How To Improve Your Sparring


It’s been a while since I’ve written a martial arts post and think it’s about time to cover some more important concepts.  In this article, we’re going to cover three concepts that tie together to improve your overall skill.  These are useful in sparring, but are also principles that equally applicable for self-defense.

This concept is based on a pyramid where you must gain a solid foundation on the existing level before progressing to the next level.  Those three levels, in order, are Coordination, Application, and Flow.  


Coordination is level 1 on the pyramid and basically covers everything you may associate with it.  You must be able to perform the technique you’re training effectively and efficiently.  For example, if you are practicing a kick, you must make sure the base foot is pivoting correctly, the leg is chambered correctly before and after the kick, your upper body isn’t bent too far over, your arms aren’t flailing everywhere, and that you’re keeping your eyes on your target – and these are just the basics for a kick!

The better you are at your technique, the easier the following levels of the pyramid will be.  Be sure to take plenty of time to critique the execution of your technique.  I like to split this critique down into a few categories:

  • The technical aspect (body alignment, control, etc)
  • The strength of the technique
  • The speed of the technique
  • Your recovery after performing the technique

Once you are satisfied with how you are performing this one technique, it’s time to move onto the next level of the training pyramid.


The next stage of this training pyramid is actually applying your technique to a target, namely another person.  This is all about learning how to make the technique work against something that’s going to be moving, blocking, and striking back.

It’s best to start with a partner that offers minimal resistance, maybe simply them moving around and increasing the difficulty from there.  As you become more successful, your partner should begin making it harder for you to land your technique on them.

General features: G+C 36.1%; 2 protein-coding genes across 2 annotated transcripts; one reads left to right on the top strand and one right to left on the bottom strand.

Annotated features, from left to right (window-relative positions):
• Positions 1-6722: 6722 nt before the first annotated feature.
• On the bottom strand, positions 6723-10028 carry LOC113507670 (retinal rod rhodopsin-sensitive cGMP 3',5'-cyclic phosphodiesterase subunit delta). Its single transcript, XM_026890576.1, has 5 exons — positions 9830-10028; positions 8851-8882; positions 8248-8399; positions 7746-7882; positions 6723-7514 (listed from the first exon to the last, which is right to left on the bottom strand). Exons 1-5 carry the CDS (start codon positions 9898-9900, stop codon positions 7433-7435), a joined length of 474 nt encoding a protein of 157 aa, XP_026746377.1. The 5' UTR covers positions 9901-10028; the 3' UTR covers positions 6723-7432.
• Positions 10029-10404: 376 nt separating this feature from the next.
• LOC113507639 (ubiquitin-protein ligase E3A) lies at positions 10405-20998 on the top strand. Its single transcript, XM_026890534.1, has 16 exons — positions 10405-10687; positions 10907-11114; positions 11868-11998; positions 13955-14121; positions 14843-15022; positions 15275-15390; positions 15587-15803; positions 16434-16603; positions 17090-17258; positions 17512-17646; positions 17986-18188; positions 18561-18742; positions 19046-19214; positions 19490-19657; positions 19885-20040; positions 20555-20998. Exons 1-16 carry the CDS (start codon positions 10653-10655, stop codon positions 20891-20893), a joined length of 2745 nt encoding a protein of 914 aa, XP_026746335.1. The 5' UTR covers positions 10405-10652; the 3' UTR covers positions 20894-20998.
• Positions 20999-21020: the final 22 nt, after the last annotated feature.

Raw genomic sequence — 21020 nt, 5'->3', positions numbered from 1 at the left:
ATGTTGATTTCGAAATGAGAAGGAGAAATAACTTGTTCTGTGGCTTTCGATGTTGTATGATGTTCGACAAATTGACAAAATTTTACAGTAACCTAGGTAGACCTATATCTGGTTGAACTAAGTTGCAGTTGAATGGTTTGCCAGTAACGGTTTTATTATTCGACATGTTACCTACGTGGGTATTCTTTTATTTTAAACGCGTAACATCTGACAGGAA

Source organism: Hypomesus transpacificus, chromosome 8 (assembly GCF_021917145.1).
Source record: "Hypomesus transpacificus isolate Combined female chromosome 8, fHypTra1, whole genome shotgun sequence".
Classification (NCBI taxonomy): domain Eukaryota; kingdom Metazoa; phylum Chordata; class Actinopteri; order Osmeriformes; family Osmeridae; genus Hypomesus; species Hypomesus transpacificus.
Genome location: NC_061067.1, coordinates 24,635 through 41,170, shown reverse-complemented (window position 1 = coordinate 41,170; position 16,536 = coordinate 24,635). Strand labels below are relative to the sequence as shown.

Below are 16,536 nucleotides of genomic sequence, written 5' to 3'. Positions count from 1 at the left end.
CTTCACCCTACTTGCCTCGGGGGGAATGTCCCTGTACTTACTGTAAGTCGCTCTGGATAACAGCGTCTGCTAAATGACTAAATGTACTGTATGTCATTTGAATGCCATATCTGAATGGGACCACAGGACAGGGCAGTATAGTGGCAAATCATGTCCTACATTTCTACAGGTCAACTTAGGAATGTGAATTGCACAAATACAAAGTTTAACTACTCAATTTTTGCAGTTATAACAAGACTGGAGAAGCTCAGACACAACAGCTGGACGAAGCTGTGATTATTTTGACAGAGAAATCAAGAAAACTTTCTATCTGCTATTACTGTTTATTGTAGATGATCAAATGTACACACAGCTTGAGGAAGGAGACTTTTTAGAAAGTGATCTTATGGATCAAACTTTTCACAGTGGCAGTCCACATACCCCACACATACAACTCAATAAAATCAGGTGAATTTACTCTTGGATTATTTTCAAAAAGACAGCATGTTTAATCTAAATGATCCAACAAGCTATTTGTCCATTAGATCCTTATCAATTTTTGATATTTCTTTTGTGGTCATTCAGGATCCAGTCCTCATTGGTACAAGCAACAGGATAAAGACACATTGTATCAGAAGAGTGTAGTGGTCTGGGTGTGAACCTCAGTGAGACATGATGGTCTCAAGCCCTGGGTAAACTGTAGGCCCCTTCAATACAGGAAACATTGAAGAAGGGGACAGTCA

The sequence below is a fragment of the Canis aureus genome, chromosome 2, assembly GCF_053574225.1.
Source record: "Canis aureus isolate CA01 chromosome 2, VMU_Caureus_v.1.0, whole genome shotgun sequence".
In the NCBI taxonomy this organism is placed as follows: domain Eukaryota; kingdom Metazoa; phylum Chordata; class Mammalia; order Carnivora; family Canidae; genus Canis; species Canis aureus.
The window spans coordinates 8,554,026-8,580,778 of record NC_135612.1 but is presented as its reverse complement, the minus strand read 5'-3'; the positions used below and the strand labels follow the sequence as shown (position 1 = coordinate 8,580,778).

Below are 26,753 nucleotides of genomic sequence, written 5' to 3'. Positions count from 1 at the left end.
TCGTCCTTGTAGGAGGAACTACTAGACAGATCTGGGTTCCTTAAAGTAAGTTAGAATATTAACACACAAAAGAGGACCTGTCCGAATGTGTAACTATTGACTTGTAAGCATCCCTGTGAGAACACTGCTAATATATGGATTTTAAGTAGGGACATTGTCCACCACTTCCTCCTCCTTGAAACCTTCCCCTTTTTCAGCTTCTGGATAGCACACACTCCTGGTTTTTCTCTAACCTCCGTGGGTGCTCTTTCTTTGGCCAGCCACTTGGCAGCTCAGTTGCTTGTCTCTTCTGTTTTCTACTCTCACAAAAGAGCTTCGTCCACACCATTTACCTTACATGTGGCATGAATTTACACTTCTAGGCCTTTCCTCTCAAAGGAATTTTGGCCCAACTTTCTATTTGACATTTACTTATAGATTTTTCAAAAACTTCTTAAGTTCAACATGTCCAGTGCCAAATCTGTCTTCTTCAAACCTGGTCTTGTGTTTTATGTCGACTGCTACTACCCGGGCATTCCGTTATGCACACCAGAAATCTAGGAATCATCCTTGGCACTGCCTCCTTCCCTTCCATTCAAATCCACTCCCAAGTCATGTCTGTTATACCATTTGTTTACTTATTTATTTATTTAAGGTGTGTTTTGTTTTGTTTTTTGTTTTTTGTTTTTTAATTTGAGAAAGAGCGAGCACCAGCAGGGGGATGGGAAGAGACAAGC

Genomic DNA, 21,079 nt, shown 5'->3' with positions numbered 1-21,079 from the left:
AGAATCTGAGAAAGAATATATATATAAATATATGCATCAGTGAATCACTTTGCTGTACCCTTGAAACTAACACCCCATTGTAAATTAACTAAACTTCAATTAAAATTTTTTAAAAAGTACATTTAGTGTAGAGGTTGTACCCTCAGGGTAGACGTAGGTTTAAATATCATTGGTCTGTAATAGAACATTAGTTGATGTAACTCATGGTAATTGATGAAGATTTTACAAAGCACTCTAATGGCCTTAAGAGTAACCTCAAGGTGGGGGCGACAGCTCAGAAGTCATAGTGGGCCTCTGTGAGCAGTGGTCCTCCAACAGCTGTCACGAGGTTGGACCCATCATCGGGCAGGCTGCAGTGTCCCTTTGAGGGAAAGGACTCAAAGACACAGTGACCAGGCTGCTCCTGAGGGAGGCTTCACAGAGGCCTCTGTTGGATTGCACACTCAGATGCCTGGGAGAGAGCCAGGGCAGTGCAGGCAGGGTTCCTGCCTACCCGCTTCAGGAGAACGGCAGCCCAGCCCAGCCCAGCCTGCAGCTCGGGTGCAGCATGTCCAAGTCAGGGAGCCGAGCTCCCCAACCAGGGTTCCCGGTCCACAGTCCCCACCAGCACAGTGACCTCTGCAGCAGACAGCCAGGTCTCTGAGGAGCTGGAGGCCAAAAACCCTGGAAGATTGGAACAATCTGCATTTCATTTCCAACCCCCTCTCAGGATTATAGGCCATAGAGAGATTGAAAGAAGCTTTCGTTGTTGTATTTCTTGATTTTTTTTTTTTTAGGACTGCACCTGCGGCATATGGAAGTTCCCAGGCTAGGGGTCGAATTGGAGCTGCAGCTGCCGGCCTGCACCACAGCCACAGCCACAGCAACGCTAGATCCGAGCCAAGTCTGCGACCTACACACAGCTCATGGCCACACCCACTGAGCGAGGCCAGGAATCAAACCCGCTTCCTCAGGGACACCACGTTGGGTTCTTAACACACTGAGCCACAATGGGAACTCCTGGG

Below is a good example of students learning to apply their techniques against a partner.

Notice how they’re learning to apply the same technique against various entries from their opponent.  This is fairly structured training where the student knows what is coming, but it will eventually progress to free sparring.


We’ve talked about flow in a previous article and the concept is the same here.  Flow is about learning to take the technique(s) you’ve learned and seamlessly tying them together.

Making techniques flow together is one of the hardest principles to master in martial arts for a few reasons.

The first reason is simply because throwing techniques fast and hard tend to throw your body off balance and you must learn to accommodate for this so that you can recover quickly and not spend precious seconds resetting yourself after each technique.

The other reason mastering flow is so difficult is because your opponent/partner will be doing their own thing while you’re trying to do yours.  You might have a great combination in mind, but that doesn’t matter if your opponent is moving and striking in the middle of it.

Part of mastering flow is learning to adapt in the moment to what your opponent is doing and not missing a beat.  This takes years of practice and trial and error.

Flow isn’t simply limited to techniques.  It can also apply to:

  • Footwork
  • Movement/Distance changes
  • Blocking, parrying, evading

Show me a person who can strike, smoothly evade an opponent’s counter, and move into another angle to strike again, and I’ll show you someone who’s mastered the flow principle.  Flow is, without a doubt, the hardest element of this training pyramid to master.  You may be able to breeze through the first two levels of this training pyramid relatively quickly, but mastering flow is what truly brings the “art” into the martial arts.


The Coordination, Application, Flow training pyramid can be adapted to nearly any sport as well as many other hobbies and endeavors.  The approach may change, but the principles remain the same:

Build a solid foundation before moving to the next level.


Author: Jak

Jak, married and father of three, seeks to help the Red-Pill Community take its next step past the petty cynicism and ineffectual anger. While he recognizes that men are significantly handicapped by the modern legal system and culture, he doesn't accept that traditional marriage is untenable in today's social climate. Rather, men must be willing to adapt to this new world by implementing new tactics and approaches to maintaining a balance of power. Jak is here to provide you with these lessons.